Texas Supreme Court Opts for Substance over Technicality in Reversing Default Custody Modification

Archive, Blog, Brad M. LaMorgese, News

Today, February 26, 2016, the Texas Supreme Court has released In re J.Z.P. In this case, the mother was originally designated as the parent who could determine the children’s primary residence and father was ordered to pay child support to mother.
After mother moved from Amarillo to Lubbock, father moved to modify. Father purported to serve mother by alternate service by posting a citation on a door, and later obtained a default judgment, giving him the right to determine primary residence and ordering mother to pay support. The judgment was only sent to father and his attorney.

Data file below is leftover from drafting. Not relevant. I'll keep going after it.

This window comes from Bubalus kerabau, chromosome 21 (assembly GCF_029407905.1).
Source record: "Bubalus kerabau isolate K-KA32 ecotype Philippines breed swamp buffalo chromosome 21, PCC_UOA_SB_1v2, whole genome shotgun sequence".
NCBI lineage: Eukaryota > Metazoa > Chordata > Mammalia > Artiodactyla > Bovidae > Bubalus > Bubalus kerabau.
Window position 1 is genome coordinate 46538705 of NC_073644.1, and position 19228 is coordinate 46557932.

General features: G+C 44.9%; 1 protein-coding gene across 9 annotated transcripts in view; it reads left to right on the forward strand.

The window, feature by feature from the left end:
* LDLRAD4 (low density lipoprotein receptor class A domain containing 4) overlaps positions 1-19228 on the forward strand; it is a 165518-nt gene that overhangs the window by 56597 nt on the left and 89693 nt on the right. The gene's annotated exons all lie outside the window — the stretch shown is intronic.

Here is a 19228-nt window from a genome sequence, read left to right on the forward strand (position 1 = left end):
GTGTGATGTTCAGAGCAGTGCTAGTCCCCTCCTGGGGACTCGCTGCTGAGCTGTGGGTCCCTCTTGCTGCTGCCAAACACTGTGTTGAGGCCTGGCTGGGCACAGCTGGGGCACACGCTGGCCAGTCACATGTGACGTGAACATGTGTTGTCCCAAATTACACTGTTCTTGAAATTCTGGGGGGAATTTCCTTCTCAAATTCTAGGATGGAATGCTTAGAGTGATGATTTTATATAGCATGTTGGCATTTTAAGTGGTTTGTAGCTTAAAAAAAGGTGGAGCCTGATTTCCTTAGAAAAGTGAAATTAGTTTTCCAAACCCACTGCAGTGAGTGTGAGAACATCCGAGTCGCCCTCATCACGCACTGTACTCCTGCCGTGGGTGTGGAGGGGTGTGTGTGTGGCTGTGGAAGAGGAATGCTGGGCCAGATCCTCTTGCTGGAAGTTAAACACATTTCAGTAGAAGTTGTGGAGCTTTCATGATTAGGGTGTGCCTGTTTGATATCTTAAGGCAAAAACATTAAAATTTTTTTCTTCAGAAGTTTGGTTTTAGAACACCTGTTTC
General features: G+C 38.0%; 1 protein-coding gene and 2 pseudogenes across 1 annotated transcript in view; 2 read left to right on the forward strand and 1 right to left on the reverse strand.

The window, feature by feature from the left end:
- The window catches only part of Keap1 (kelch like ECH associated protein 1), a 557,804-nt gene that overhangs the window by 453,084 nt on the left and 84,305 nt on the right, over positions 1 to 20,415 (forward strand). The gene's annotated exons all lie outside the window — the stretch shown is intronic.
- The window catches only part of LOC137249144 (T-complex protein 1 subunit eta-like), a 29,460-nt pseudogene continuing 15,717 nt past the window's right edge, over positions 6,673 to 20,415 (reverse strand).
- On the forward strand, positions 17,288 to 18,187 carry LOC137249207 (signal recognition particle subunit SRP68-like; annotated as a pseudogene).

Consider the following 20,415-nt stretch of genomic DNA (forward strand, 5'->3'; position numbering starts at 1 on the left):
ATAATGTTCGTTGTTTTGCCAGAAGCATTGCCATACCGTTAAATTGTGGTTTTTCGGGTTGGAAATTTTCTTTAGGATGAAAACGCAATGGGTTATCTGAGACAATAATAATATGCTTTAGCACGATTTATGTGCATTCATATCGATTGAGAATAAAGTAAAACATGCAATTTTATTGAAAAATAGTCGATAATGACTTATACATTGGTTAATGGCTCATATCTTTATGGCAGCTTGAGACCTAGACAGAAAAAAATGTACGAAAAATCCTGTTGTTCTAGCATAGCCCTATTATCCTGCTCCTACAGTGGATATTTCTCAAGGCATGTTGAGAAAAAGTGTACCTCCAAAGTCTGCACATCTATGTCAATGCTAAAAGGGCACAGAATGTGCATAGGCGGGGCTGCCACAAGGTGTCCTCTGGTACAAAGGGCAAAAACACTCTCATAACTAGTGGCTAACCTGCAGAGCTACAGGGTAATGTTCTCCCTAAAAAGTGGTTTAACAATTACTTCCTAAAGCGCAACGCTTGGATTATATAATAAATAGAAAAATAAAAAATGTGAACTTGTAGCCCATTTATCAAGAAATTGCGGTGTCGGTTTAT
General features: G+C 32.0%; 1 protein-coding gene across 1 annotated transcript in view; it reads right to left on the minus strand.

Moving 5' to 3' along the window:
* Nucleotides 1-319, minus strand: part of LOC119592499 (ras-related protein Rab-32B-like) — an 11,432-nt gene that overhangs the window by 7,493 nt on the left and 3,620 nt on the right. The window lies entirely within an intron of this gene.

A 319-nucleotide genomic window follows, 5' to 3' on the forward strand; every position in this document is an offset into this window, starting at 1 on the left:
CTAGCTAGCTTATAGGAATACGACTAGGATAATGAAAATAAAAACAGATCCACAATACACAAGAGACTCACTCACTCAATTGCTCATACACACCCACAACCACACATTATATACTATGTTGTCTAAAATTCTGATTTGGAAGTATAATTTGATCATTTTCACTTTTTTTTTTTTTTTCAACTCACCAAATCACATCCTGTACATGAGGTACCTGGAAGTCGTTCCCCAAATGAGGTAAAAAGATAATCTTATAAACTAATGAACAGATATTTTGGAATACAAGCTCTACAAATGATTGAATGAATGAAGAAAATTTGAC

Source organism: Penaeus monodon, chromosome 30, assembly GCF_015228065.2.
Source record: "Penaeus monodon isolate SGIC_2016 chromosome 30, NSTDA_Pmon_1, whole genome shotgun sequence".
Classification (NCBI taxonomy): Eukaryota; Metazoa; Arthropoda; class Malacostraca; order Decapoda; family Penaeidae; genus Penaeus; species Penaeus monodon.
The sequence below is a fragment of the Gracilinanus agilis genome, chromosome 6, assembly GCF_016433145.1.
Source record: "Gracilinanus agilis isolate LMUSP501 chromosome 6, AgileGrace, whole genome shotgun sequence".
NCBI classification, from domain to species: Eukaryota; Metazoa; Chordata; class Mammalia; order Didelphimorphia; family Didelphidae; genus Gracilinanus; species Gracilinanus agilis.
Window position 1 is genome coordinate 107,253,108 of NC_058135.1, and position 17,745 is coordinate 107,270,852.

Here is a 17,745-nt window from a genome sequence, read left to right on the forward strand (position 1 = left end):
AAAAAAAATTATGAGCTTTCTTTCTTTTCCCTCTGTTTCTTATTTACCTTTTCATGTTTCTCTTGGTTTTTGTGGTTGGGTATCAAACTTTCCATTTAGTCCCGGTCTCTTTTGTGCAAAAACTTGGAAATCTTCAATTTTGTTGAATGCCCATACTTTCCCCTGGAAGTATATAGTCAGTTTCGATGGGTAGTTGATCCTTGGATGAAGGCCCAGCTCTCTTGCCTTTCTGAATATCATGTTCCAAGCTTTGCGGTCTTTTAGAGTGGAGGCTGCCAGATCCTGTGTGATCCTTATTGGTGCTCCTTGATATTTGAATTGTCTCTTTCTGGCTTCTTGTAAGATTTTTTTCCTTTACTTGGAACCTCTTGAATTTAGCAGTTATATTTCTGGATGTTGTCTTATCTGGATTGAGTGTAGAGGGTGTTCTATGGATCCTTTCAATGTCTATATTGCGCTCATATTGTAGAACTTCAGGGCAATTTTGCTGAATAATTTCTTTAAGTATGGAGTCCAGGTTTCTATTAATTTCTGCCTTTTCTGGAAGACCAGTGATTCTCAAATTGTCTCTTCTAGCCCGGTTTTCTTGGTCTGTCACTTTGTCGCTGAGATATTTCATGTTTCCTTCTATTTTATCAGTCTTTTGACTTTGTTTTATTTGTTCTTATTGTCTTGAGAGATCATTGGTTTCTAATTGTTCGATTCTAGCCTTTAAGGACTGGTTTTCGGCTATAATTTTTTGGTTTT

After time for appeal expired, mother became aware of the default judgment. She moved to “reopen” the case and vacate the default judgment. She stated she never lived at the address where the citation was posted, and that father knew her actual address from the visitation exchanges.
The trial court denied the mother’s motion, and the court of appeals’ dismissed her appeal for lack of jurisdiction for essentially filing improperly because she did not caption her motion specifically as a Rule 306a motion.
In reversing that decision in a per curiam opinion, the Texas Supreme Court recited Rule of Procedure 71, that a court should treat a pleading as properly captioned if justice requires. Thus, “Justice plainly required the trial court and court of appeals to treat [mother’s] motion as extending post-judgment deadlines.” The mother was entitled to the extension to file her appeal, and the matter was remanded back to the court of appeals.